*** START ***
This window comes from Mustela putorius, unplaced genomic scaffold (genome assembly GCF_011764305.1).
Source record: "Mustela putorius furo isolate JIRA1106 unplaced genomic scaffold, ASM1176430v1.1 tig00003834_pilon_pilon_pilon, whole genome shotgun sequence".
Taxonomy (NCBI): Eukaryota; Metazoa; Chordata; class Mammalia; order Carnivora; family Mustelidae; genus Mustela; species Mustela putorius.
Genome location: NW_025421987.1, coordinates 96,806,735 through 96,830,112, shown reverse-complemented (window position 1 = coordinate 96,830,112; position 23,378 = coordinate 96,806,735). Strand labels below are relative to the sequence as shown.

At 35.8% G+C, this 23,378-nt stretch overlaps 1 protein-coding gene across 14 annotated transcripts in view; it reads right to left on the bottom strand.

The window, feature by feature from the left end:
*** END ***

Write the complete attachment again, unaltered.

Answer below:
This window comes from Mustela putorius, unplaced genomic scaffold (genome assembly GCF_011764305.1).
Source record: "Mustela putorius furo isolate JIRA1106 unplaced genomic scaffold, ASM1176430v1.1 tig00003834_pilon_pilon_pilon, whole genome shotgun sequence".
Taxonomy (NCBI): Eukaryota; Metazoa; Chordata; class Mammalia; order Carnivora; family Mustelidae; genus Mustela; species Mustela putorius.
Genome location: NW_025421987.1, coordinates 96,806,735 through 96,830,112, shown reverse-complemented (window position 1 = coordinate 96,830,112; position 23,378 = coordinate 96,806,735). Strand labels below are relative to the sequence as shown.

At 35.8% G+C, this 23,378-nt stretch overlaps 1 protein-coding gene across 14 annotated transcripts in view; it reads right to left on the bottom strand.

The window, feature by feature from the left end: